You’ve probably heard some of the great Ethiopian grooves over the past decade, whether you realize it or not. Jim Jarmusch used some classic tunes in his movie Broken Flowers. Rappers like K’naan and Nas have sampled some classic songs, aging masters like Mulatu Astatke and Getatchew Mekurya have been touring, and the popularity of the music continues to grow.
In Boston, an 11-piece collective of musicians, led by an Ethiopian-American sax player named Danny Mekonnen, is packing the dance floors with Ethiopian grooves. Mekonnen's group, Debo Band, is reinterpreting the music from the “Swinging Addis” heyday, a great creative period before the Derg military dictatorship effectively killed Ethiopian music for many years.
Debo Band is releasing its self-titled debut album on July 10 and, exactly one month earlier on June 10, they’re bringing the Addis swing to Toronto, performing at the Luminato Festival.
We asked Mekonnen to pick 5 Ethiopian classics that inspire his band. In addition to leading the band, he has a master's degree in ethnomusicology from Harvard, and is more than equipped to make some great selections. Check out his playlist.
Tilahun Gessesse, "Eywat Setenafakegn"
"Ethiopia's most treasured singer, Tilahun, popularized this song of Sudanese origin, making it his own with a characteristically emotional and powerful performance. His band here is made up of some of the brightest stars of the late 1970s, including the great bassist Fasil Wuhib. Classic all around, down to the "cutting edge" blue-screen video effects."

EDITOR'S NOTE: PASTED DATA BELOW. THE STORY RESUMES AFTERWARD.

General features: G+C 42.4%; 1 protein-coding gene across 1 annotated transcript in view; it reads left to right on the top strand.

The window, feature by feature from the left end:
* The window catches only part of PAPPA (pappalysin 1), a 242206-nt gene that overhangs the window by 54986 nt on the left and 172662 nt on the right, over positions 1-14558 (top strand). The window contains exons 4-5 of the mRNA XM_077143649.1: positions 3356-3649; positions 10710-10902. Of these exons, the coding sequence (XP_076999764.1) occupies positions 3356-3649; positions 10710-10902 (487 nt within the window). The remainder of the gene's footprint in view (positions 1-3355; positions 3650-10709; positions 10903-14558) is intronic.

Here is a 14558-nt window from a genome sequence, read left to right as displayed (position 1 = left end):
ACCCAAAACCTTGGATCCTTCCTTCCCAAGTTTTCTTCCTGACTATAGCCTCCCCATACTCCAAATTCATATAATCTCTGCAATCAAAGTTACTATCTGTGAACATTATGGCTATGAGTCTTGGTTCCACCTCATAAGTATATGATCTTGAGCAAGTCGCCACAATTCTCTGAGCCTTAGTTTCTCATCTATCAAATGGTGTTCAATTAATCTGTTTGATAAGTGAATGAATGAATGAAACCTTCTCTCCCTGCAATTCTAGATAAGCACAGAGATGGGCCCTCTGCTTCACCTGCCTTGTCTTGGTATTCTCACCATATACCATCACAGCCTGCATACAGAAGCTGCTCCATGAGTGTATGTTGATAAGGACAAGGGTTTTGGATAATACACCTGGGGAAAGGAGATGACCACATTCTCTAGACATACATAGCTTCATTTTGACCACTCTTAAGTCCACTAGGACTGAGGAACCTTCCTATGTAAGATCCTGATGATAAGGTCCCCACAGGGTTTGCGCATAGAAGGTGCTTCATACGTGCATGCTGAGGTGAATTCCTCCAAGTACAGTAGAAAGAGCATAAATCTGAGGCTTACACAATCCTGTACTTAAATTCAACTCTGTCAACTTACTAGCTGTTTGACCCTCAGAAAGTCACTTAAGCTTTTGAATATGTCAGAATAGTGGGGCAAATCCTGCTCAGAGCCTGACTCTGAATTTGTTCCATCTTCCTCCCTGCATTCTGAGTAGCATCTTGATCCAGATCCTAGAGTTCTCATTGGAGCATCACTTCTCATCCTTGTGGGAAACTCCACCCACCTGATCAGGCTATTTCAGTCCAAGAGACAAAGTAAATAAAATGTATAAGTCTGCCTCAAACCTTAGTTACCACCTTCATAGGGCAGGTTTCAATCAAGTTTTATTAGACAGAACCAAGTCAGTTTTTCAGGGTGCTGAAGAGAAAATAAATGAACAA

Bezunesh Bekele, "Lelitu"
"Known as the "first lady of Ethiopian song," Bezunesh often worked with the Imperial Bodyguard Band and composer and arranger Sahle Degago, who was a master of orchestrating the large ensemble to feature her huge voice. This performance of "Lelitu" shows Bezunesh glamorous and gorgeous as ever."
Firew Hailu, "Eyetegnu Nequ"
"The accordion has been welcomed into Ethiopian folk music, and Firew is its highest regarded pioneer. This song is in the "azmari" style, which is characterized by a soloist who plays a form of call-and-response usually accompanied by either a one-string fiddle (mesenko) or six-string lyre (krar)."
Tsehaye Yohannes, "Tsehaye Yohannes with Roha Band"
"Tsehaye is virtually unknown outside of East Africa, but he's one of the region's beloved singers. Here he performs a beautiful song with the Roha Band, a group that backed up many greats, including, most notably, Mahmoud Ahmed in the 1980s-1990s. The esteemed guitarist and composer Selam Seyoum tastefully accompanies Tsehaye's sentimental lyrics and smooth delivery."
Hizb le Hizb, "Akale Wube/Harar song Medley"
"Through brilliant musical direction and ambitious theatrical choreography, Hizb le Hizb, or "People to People," presented a wide variety of Ethiopian culture and brought together many stars of modern and traditional music, including Maritu Legesse and Shambel Belayneh. This piece is a medley of "Akale Wube," a traditional song set to an up-tempo beat from Wollo, a region in northeastern Ethiopia, and another song from Harar, in the central east."
Also playing with Debo Band on June 10 is Abyssinian Roots.
Ethiopian Music: An emerging force in popular culture
Ethiopia: A Musical Perspective
Spotlight on Danny Mekonnen
on Jun 09, 2012